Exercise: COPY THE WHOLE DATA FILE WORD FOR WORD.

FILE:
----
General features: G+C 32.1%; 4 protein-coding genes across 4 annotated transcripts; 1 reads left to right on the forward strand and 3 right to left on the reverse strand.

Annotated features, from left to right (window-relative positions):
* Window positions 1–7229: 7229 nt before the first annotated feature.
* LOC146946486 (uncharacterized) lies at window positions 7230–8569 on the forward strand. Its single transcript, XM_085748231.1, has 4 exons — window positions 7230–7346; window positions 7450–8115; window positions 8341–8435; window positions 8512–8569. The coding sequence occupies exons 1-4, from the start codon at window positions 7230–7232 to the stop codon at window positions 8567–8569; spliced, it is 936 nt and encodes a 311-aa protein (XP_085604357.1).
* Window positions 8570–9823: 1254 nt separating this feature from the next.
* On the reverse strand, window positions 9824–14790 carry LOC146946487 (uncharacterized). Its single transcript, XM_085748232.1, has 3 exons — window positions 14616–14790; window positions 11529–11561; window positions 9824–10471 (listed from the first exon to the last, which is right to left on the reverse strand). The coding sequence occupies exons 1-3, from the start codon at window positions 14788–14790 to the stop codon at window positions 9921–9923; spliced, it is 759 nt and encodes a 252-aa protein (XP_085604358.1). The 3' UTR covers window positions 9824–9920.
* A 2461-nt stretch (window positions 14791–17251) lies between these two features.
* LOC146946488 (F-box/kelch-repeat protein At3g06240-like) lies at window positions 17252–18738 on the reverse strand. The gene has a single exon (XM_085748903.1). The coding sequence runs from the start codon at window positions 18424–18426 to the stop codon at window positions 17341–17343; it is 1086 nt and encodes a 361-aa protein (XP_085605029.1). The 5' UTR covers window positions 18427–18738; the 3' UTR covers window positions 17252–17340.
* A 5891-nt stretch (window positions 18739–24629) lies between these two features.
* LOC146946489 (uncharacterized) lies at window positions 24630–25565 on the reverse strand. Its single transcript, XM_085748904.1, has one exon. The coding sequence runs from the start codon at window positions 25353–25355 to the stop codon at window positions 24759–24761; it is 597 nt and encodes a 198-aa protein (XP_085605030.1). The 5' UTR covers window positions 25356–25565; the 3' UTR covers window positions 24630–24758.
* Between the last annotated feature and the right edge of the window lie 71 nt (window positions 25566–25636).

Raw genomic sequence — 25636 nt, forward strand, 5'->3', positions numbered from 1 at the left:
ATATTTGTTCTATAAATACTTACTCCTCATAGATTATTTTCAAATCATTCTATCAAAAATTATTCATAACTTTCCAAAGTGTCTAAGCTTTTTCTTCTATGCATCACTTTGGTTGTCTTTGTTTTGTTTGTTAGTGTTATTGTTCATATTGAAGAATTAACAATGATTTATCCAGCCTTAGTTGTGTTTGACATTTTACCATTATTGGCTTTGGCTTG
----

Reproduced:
General features: G+C 32.1%; 4 protein-coding genes across 4 annotated transcripts; 1 reads left to right on the forward strand and 3 right to left on the reverse strand.

Annotated features, from left to right (window-relative positions):
* Window positions 1–7229: 7229 nt before the first annotated feature.
* LOC146946486 (uncharacterized) lies at window positions 7230–8569 on the forward strand. Its single transcript, XM_085748231.1, has 4 exons — window positions 7230–7346; window positions 7450–8115; window positions 8341–8435; window positions 8512–8569. The coding sequence occupies exons 1-4, from the start codon at window positions 7230–7232 to the stop codon at window positions 8567–8569; spliced, it is 936 nt and encodes a 311-aa protein (XP_085604357.1).
* Window positions 8570–9823: 1254 nt separating this feature from the next.
* On the reverse strand, window positions 9824–14790 carry LOC146946487 (uncharacterized). Its single transcript, XM_085748232.1, has 3 exons — window positions 14616–14790; window positions 11529–11561; window positions 9824–10471 (listed from the first exon to the last, which is right to left on the reverse strand). The coding sequence occupies exons 1-3, from the start codon at window positions 14788–14790 to the stop codon at window positions 9921–9923; spliced, it is 759 nt and encodes a 252-aa protein (XP_085604358.1). The 3' UTR covers window positions 9824–9920.
* A 2461-nt stretch (window positions 14791–17251) lies between these two features.
* LOC146946488 (F-box/kelch-repeat protein At3g06240-like) lies at window positions 17252–18738 on the reverse strand. The gene has a single exon (XM_085748903.1). The coding sequence runs from the start codon at window positions 18424–18426 to the stop codon at window positions 17341–17343; it is 1086 nt and encodes a 361-aa protein (XP_085605029.1). The 5' UTR covers window positions 18427–18738; the 3' UTR covers window positions 17252–17340.
* A 5891-nt stretch (window positions 18739–24629) lies between these two features.
* LOC146946489 (uncharacterized) lies at window positions 24630–25565 on the reverse strand. Its single transcript, XM_085748904.1, has one exon. The coding sequence runs from the start codon at window positions 25353–25355 to the stop codon at window positions 24759–24761; it is 597 nt and encodes a 198-aa protein (XP_085605030.1). The 5' UTR covers window positions 25356–25565; the 3' UTR covers window positions 24630–24758.
* Between the last annotated feature and the right edge of the window lie 71 nt (window positions 25566–25636).

Raw genomic sequence — 25636 nt, forward strand, 5'->3', positions numbered from 1 at the left:
ATATTTGTTCTATAAATACTTACTCCTCATAGATTATTTTCAAATCATTCTATCAAAAATTATTCATAACTTTCCAAAGTGTCTAAGCTTTTTCTTCTATGCATCACTTTGGTTGTCTTTGTTTTGTTTGTTAGTGTTATTGTTCATATTGAAGAATTAACAATGATTTATCCAGCCTTAGTTGTGTTTGACATTTTACCATTATTGGCTTTGGCTTG